We Have Got Your Order – Fake PDF Malware

spotting malware

A new spam run from what looks like the Bredo botnet. Email appears to come from some un-named company and says We have got your order or We have obtained your order . No attachment in the email this time but a nice tempting link to click.

A few different emails circulating but all saying something similar to these. If you look fairly carefully at the contents of the email, you will see the terrible English grammar and spelling, which strongly show that they are created by a botnet who randomly add words and phrases from a long list and sometimes they just don’t work together.

Subjects seen so far are:

  • see details of your invoice
  • see details of the invoice
  • see details
  • processing of order
  • notice of order
  • notice of the order
  • notification
  • Customer Invoice Reminder
  • notification of the order

Dear customer
We have obtained your order and it’ll be processed for 2 business days.
Find specification here: http://3dteam.pro//account/df2341.zip
Joshua Forman


Dear client
We have got your order and it’ll be processing soon.
You can find the bill of parcels here:


Hector Page


Hello customer
We have got your order and will be processing it soon.
The the invoice are below:


Camren Forman


Dear client
This is a notification that an bill of parcels has been produced on 29/12/2021. Your payment method is: credit card.
You can find specification of the invoice: http://yogang.cekuj.net/clients/2021.0028534.zip
Thanks and good luck
Jaxen Forman


Hello, Customer
We have obtained your order and will be processing it for 2 days.
The the invoice are below:


Good luck,
Gabriel Walter


It is another one from the current botnet runs which try to drop cryptolocker, ransomware and loads of other malware on your computer. They are using email addresses and subjects that will entice a user to read the email and open the attachment. A very high proportion are being targeted at small and medium size businesses, with the hope of getting a better response than they do from consumers.

Almost all of these have a password stealing component, with the aim of stealing your email or FTP ( web space) log in credentials. Many of them are also designed to specifically steal your Facebook and other social network log in details.

Please read our How to protect yourselves page for simple, sensible advice on how to avoid being infected by this sort of socially engineered malware.

There are various different attachment names with this run, but they contain the same malware. This particular set of malware doesn’t just spoof the pdf icon but also adds a long space between the .pdf & the .exe so hoping that you will be fooled.

So far names include:

  • case.2021.0028563.zip
  • df2341.zip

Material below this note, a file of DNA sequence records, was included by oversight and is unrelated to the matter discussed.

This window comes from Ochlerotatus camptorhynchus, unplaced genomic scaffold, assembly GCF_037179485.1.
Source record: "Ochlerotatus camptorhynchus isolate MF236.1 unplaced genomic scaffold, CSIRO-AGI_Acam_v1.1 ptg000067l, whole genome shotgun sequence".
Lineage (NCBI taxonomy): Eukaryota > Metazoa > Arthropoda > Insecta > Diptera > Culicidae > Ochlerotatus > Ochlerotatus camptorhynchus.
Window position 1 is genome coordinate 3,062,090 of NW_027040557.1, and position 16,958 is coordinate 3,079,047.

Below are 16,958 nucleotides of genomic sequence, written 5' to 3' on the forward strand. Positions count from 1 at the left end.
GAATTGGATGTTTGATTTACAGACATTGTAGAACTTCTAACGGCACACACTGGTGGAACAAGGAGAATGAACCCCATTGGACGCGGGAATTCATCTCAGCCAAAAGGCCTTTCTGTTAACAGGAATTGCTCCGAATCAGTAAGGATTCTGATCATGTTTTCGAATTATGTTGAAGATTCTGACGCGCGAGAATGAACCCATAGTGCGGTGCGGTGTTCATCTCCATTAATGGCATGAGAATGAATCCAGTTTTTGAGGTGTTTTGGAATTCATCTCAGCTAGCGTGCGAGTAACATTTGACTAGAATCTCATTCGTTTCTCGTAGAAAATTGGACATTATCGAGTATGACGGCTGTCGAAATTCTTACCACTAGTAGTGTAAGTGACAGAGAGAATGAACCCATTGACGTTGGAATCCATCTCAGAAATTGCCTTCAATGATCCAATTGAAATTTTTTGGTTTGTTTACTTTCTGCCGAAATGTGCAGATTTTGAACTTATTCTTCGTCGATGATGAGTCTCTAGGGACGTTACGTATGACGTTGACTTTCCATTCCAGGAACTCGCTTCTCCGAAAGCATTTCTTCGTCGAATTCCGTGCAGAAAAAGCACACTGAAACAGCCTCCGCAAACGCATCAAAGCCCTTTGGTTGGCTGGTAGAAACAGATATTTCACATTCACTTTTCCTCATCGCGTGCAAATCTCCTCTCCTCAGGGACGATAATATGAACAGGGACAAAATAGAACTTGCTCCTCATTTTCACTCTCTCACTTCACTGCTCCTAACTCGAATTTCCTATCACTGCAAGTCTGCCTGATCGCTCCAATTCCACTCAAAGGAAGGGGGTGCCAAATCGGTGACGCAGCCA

• cust.856341.zip
  • 2013.0028534.zip
  • acc.26538634.zip
  • 2014.23548688.zip
  • 735618467.zip<random numbers>

Attachment zip name: case.2021.0028563.zip

Extracted file name: 028563.pdf____________________________________________________________________________________________________________.exe

Current Virus total detections: 6/47 | MALWR Auto Analysis:

updated Malware Version 2 January 2021

Attachment zip name: acc.26538634.zip

Extracted file name: acc.26538634.pdf____________________________________________________________________________________________________________.exe

Current Virus total detections: 0/45 with an incorrect statement that is probably is innocent | MALWR Auto Analysis:

updated Malware Version 5 January 2021

Attachment zip name: 2021.23548688.zip

Extracted file name: 2021.23548688.pdf____________________________________________________________________________________________________________.exe

Current Virus total detections: 6/45 | MALWR Auto Analysis:

This is another one of the spoofed icon files that unless you have “show known file extensions enabled“, will look like a proper PDF file instead of the .exe file it really is, so making it much more likely for you to accidentally open it and be infected.

All of these emails use Social engineering tricks to persuade you to open the attachments that come with the email. Whether it is a message saying “look at this picture of me I took last night” and it appears to come from a friend or is more targeted at somebody who regularly is likely to receive PDF attachments or Word .doc attachments or any other common file that you use every day.

Be very careful when unzipping them and make sure you have “show known file extensions enabled“, And then look carefully at the unzipped file. If it says .EXE then it is a problem and should not be run or opened.

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